God's Covenant With Noah

The Noahic Covenant is God's promise to never send a flood again. The Rainbow is the sign of the covenant. All was well for Noah after the flood but new rules would now govern mankind.

Yes, there was a covenant between God and Noah. Its not as well known as the covenant with Abraham which established the Hebrews as God's people but it was a promise made to humanity as a whole. God has almost destroyed the whole world. If it were not for one righteous man Noah, God would have destroyed everything. "This race of men whom I have created, I will wipe them off the face of the earth--man and beast, reptiles and birds. I am sorry that I ever made them." (Gen.6: 7)

The flood provides mankind with another chance at life. The world is not as God intended it to be. Humans cannot be trusted to be good to each other without threat of consequences. Eden was a paradise where man and beast lived together and there was no fear between them. Adam and Eve were vegetarians and animals had no need to be afraid of us.

From Adam, through Cain and up to the sorry state of affairs described at the beginning of Genesis 6, the human race is taking advantage of God's patience. God is good and there is no written law, so technically, it's a free for all. Mankind takes advantage of this and does what he pleases. The flood is God's opportunity to start over with new rules.

When the flood was over and Noah and his family left the Ark, Noah offered clean animals as a sacrifice to God. The aroma is soothing and pleasing to God and God declares to himself: "Never again will I curse the ground because of man, however evil his inclinations may be from his youth upwards. I will never again kill every living creature, as I have just done. While the earth lasts seedtime and harvest, cold and heat, summer and winter, day and night, shall never cease" (Gen.8: 21,22)

God gives Noah and his family the go ahead to be fruitful and multiply and fill the earth. Now, the animals will be afraid of them and animals and fish and birds become a source of food. It may be that man was eating meat before, as Abel was a shepherd, but now the animals will have to be chased, because they will run away. God's original plan in Genesis 1:29, 30 was for all humans and animals to eat vegetables. This original plan is now shelved because man cannot be trusted to share with his fellow creatures.

It is here that God gives some rules about animals and blood. "But you must not eat the flesh with the life, which is the blood, still in it". (Gen.9: 4) This is the basis of kosher law. God also sets new rules to deal with murder; a concept not dealt with previously. There are consequences now for murder: "He that sheds the blood of a man, for that man his blood shall be shed." (Gen.9: 6)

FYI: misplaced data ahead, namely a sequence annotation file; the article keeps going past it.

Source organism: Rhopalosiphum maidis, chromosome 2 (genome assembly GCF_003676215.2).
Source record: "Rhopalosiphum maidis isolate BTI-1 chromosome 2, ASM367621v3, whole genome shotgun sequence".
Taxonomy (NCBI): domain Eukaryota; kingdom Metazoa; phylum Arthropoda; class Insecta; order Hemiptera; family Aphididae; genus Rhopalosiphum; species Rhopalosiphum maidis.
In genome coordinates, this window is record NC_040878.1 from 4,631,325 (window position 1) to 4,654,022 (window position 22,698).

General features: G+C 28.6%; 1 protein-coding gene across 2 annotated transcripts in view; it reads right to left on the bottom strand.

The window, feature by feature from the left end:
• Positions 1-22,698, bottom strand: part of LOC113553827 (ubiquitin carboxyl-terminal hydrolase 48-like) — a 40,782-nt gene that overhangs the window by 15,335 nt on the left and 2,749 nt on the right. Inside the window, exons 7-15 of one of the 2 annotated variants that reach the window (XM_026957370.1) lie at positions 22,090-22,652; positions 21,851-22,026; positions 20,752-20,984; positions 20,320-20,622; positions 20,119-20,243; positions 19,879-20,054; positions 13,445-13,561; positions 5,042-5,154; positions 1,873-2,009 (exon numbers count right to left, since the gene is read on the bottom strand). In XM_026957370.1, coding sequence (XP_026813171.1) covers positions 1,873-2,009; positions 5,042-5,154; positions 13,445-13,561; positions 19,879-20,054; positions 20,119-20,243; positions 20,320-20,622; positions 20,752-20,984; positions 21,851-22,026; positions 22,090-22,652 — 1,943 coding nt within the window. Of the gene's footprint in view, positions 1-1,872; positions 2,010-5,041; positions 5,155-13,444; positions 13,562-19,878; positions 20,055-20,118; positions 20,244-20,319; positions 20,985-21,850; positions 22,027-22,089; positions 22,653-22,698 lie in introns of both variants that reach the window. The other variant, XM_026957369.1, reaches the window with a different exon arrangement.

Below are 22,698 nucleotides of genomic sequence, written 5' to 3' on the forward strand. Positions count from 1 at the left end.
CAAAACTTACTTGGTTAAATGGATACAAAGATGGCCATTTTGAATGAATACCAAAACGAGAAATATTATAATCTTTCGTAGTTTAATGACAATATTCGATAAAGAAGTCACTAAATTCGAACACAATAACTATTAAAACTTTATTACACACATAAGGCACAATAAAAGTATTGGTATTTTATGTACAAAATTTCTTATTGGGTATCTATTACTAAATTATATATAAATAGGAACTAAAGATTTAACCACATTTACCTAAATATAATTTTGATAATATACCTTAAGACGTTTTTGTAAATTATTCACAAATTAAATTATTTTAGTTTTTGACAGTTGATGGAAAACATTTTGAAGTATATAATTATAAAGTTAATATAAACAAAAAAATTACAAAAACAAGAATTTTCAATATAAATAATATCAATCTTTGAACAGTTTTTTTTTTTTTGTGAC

Covenants between God and man usually require some give and take. Abraham was promised descendants like stars in the sky if he would leave Haran and wait for God to give him a son. God's covenant with Noah is a promise to Noah and all of his descendants. This is also a covenant with every living thing: "I now make my covenant with you and with your descendants after you, and with every living creature that is with you, all birds and cattle, all the wild animals with you on earth, all that have come out of the ark." (Gen.9: 9,10)

It's hard to see how Noah is asked to contribute anything to this arrangement. God makes a promise, period. The Noahic covenant is God's promise to never send a flood again. "I will make my covenant with you: never again shall all living creatures be destroyed by the waters of the flood, never again shall there be a flood to lay waste the earth." (Gen.9: 11) Of course, God has kept his promise. The sign of the covenant is visible in the sky: "My bow I set in the cloud, sign of the covenant between myself and earth. When I cloud the sky over the earth, the bow shall be seen in the cloud." (Gen.9: 13,14)

So the promise is made and a flood will never again destroy the earth. But this is not the same world that God created and adaptations have had to be made for man's character. "Then the wolf shall live with the sheep, and the leopard lie down with the kid; the calf and the young lion shall grow up together"¦" (Isaiah 11: 6) This world that Isaiah speaks of is a long way off. Until that day, various covenants will ensure us of God's continued care and grace until God's original design is a reality.

The new post-flood world that Noah and his descendants must negotiate contains animals that are food. Some of these animals are wild and carnivores and threaten man. There is recognition of the problem of murder and there is a new God inspired consequence: capital punishment.

The Noahic covenant is a covenant of love. God recognizes our shortcomings as a race. Because of a few who are righteous, God promises to keep the earth going in continuity from season to season and year to year. The rainbow reminds us of God's promise and His care. No matter how bad things get, God will never destroy us through a flood.

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